What is wanted in the present process is greater agitation intensity in the second mixing zone than in the first mixing zone. To achieve this a greater average shear rate is used in the second mixing zone. Shear rate is the quotient of velocity divided by the distance between the shear surfaces. It is conventionally measured in reciprocal seconds (sec.−1). A discussion of shear (turbulence), shear stress, and shear rate may be found, for example in the book “Fluid Mixing and Gas Dispersion in Agitated Tanks” by G. B. Tatterson (McGraw-Hill, Inc. 1991), as well as in Volume III, Chapter 15 of the book “Mixing Theory and Practice,” by V. W. Uhl and J. B. Gray (Academic Press 1986), both of which are hereby incorporated herein by reference. A higher average shear rate can be achieved by using a higher rotational speed and/or a shorter distance between the cooperating shear surfaces. In the present invention, the average shear rate used in the second mixing zone preferably is at least approximately 50% higher than that used in the first mixing zone. Thus, for example, the average shear rate used in the first mixing zone might be approximately 20 sec−1 or less, e.g., in the range of about 10 to 20 sec−1, and the average shear rate in the second mixing zone might be approximately 30 sec−1 or more.

The aeration gas may be added to the emulsion in the first mixing zone. Preferably there is substantially no additional aeration gas added to the emulsion in the second mixing zone.

The mixing in the first zone preferably is conducted for a long enough time to raise the viscosity of the emulsion by at least about 100 centipoises (cp). (This is as measured after the emulsion, which is at superatmospheric pressure, is allowed to gradually be brought to atmospheric pressure.) Thus, for example, the emulsion might leave the first mixing zone at a viscosity of about 200 to 300 cp.

Preferably a recirculating mixer is used for the first mixing zone. An example of such is disclosed in the aforementioned U.S. Pat. No. 3,251,577.

In the second mixing zone the mixing preferably is conducted for a time sufficient to achieve an overrun value in the range of about 200 to 350 percent. This, of course, is as measured on a sample that has been allowed it to gradually equilibrate to atmospheric pressure. The mixer used for the second mixing zone preferably is a non-recirculating one. Preferably, substantially no additional aeration gas is added to the emulsion in the second mixing zone.

During all of step (f) (aerating and whipping) the emulsion preferably is not allowed to warm to a temperature higher than about 60 F. Most preferably, the topping will emerge from step (f) at a temperature in the range of about 52 to 57 F. During substeps (i) and (ii) (gas addition and first-zone mixing) it is preferred that the emulsion not be allowed to warm to a temperature higher than about 50 F. Most preferably it will emerge from substep (ii) at a temperature in the range of about 45 to 50 F. Since the turbulent mixing can cause the emulsion to become excessively warm, preferably both mixers will be equipped with cooling jackets.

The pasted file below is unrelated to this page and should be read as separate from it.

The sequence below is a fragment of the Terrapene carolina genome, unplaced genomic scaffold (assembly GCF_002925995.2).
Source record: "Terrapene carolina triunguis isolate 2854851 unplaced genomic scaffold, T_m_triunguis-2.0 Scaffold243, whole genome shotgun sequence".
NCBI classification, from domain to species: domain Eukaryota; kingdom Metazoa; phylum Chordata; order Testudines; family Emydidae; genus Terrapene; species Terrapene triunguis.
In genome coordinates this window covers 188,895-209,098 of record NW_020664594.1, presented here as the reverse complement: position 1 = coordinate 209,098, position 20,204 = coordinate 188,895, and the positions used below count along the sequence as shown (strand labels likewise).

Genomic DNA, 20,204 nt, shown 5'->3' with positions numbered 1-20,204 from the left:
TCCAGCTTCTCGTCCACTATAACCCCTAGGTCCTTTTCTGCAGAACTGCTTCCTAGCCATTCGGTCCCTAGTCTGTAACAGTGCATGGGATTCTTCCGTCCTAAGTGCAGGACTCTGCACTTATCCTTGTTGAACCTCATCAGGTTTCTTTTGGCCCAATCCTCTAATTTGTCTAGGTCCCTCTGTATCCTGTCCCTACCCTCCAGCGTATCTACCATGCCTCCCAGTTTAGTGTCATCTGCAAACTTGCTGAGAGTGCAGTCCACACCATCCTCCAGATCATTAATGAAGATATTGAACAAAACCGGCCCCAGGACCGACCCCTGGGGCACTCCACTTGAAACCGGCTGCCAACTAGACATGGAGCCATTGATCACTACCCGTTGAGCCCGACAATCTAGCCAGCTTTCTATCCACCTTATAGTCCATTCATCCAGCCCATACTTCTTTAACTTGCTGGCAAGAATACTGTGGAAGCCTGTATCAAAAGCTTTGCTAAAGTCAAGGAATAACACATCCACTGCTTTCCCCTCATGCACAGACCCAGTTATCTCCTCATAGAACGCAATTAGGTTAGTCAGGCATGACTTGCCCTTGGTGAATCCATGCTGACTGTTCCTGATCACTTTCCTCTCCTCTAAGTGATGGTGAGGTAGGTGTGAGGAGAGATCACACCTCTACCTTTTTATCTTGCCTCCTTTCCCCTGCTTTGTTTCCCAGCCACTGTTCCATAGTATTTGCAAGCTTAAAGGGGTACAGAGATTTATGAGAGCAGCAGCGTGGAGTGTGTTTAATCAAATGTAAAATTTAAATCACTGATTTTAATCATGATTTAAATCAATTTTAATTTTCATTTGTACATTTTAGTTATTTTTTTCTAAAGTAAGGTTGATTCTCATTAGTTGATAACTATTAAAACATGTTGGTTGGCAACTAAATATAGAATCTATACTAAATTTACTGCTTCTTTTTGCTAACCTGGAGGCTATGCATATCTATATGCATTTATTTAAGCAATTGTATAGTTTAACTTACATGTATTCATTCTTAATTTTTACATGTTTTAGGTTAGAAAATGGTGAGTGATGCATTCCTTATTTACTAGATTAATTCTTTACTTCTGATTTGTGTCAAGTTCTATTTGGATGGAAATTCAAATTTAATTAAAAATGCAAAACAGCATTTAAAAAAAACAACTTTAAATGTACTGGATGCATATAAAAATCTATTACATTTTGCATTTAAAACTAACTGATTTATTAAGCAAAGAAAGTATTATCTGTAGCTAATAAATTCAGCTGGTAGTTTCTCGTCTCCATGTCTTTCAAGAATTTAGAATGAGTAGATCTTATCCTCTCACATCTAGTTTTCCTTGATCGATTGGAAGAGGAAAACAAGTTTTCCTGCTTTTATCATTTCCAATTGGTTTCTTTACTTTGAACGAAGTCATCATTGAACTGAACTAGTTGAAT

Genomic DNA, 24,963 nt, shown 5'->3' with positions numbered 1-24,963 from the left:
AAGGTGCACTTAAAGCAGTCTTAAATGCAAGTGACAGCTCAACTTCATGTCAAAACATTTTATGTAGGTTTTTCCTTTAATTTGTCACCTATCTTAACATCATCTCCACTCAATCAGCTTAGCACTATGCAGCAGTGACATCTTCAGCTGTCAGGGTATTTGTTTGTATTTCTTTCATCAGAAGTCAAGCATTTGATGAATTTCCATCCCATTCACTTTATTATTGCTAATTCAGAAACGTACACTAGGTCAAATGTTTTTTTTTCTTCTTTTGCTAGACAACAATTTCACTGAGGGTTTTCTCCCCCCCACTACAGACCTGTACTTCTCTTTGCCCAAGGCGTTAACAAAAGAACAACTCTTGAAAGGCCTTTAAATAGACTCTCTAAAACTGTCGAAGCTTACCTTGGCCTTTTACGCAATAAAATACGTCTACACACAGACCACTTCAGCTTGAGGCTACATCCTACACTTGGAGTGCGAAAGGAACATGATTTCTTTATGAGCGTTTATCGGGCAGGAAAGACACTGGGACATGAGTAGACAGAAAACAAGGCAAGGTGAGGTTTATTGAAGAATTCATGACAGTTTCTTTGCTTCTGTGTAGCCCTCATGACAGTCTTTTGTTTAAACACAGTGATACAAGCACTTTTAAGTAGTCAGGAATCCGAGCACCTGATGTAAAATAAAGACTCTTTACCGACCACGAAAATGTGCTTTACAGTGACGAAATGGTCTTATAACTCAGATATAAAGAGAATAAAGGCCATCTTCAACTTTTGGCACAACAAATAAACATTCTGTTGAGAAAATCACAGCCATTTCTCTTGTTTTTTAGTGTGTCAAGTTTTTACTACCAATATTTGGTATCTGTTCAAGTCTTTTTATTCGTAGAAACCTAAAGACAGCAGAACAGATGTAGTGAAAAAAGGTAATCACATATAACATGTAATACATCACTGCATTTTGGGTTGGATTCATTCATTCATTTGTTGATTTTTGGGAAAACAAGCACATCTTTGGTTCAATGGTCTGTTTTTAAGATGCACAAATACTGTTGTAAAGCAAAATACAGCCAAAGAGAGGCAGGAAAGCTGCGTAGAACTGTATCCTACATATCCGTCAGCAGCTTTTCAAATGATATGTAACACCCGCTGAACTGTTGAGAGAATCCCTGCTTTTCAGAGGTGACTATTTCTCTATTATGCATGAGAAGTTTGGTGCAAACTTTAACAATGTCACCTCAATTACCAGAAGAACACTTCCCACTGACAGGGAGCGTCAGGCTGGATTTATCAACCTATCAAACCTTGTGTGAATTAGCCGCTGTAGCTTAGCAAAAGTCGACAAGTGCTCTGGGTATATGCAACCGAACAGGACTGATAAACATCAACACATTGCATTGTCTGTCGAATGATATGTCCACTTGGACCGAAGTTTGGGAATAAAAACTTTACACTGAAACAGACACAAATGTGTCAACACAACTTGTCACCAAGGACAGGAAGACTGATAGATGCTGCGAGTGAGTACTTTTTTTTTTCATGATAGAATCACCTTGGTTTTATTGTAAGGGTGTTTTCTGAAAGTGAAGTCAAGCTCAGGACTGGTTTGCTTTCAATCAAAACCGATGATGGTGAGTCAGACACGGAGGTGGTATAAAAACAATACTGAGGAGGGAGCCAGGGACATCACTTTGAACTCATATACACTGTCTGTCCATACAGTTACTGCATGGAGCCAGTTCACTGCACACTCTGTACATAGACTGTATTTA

Preferably step (f) (aerating and whipping) also comprises, as a further substep, the step of subjecting the emulsion from the second turbulent mixing zone (substep (iii)) to further mixing in a scraped-surface heat exchanger. One benefit of this additional mixing step is that it tends to give the topping a more uniform appearance—i.e., there will be less variation in the size of the gas bubbles in the topping. The viscosity of the topping will usually be increased as well. The result is a generally improved mouth feel when the topping is eaten.

If used, the scraped-surface heat exchanger is preferably cooled, so as to at least partially compensate for the frictional heat that is generated by the action of the scraper. Preferably the cooling will be sufficient to prevent the topping from reaching a temperature higher than about 60 F. as it passes through the heat exchanger.

To achieve the full potential benefit of the present invention, preferably the back pressure that the product is under from substep (i) (addition of aeration gas) through step (g) (dispensing into containers) is always less than 40 psig, e.g., within the range of about 15 to 35 psig. If there is a substantially continuous flow path of product from substep (i) through step (g), then the back pressure will be greatest during substep (i) and least in the last mixing chamber. If the topping is finished in a scraped-surface heat exchanger, then the back pressure in that chamber might be, for example, in the range of about 20 to 30 psig.

Preferably the conditions are maintained so that the finished whipped topping that is dispensed into the containers has an overrun in the range of about 200 to 350 percent.

The aforementioned steps (a), (b), (c), (d), (e), (g), and (h) are well known in the art, and each requires little or no further discussion here, apart from the specific example that will be given.

As mentioned, the mixture formed in step (a) should comprise water, water-soluble carbohydrate, fat, protein, emulsifying agent, and thickener. Other ingredients, such as, for example, flavoring agents, colorants, food starches, nutritional additives (e.g., vitamins and/or minerals), alkalizing agents (e.g., sodium hydroxide), buffering agents (e.g., phosphate salts), and/or flavor intensifiers (e.g., salt), can also be included.